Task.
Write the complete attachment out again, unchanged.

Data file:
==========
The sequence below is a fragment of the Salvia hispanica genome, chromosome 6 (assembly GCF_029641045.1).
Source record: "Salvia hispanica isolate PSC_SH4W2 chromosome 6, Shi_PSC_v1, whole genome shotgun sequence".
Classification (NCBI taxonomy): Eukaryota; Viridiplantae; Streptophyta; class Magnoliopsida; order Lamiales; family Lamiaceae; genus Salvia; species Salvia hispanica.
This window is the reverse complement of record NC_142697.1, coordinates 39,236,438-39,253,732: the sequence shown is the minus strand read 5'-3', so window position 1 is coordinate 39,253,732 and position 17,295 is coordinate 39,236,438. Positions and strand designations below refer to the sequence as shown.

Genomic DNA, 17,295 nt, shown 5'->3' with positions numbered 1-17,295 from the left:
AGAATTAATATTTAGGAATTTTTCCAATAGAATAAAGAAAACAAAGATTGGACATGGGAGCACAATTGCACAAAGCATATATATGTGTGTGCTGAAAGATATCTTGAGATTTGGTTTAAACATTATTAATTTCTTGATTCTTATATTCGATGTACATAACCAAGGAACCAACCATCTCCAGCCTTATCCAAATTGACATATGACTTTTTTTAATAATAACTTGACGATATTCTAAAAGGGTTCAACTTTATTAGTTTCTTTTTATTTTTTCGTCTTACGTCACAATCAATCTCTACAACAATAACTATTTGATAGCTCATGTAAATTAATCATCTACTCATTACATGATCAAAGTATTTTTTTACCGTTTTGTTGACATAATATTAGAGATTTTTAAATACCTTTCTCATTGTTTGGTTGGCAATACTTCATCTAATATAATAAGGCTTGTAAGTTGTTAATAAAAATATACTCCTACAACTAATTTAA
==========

The sequence below is a fragment of the Salvia hispanica genome, chromosome 6 (assembly GCF_029641045.1).
Source record: "Salvia hispanica isolate PSC_SH4W2 chromosome 6, Shi_PSC_v1, whole genome shotgun sequence".
Classification (NCBI taxonomy): Eukaryota; Viridiplantae; Streptophyta; class Magnoliopsida; order Lamiales; family Lamiaceae; genus Salvia; species Salvia hispanica.
This window is the reverse complement of record NC_142697.1, coordinates 39,236,438-39,253,732: the sequence shown is the minus strand read 5'-3', so window position 1 is coordinate 39,253,732 and position 17,295 is coordinate 39,236,438. Positions and strand designations below refer to the sequence as shown.

Genomic DNA, 17,295 nt, shown 5'->3' with positions numbered 1-17,295 from the left:
AGAATTAATATTTAGGAATTTTTCCAATAGAATAAAGAAAACAAAGATTGGACATGGGAGCACAATTGCACAAAGCATATATATGTGTGTGCTGAAAGATATCTTGAGATTTGGTTTAAACATTATTAATTTCTTGATTCTTATATTCGATGTACATAACCAAGGAACCAACCATCTCCAGCCTTATCCAAATTGACATATGACTTTTTTTAATAATAACTTGACGATATTCTAAAAGGGTTCAACTTTATTAGTTTCTTTTTATTTTTTCGTCTTACGTCACAATCAATCTCTACAACAATAACTATTTGATAGCTCATGTAAATTAATCATCTACTCATTACATGATCAAAGTATTTTTTTACCGTTTTGTTGACATAATATTAGAGATTTTTAAATACCTTTCTCATTGTTTGGTTGGCAATACTTCATCTAATATAATAAGGCTTGTAAGTTGTTAATAAAAATATACTCCTACAACTAATTTAA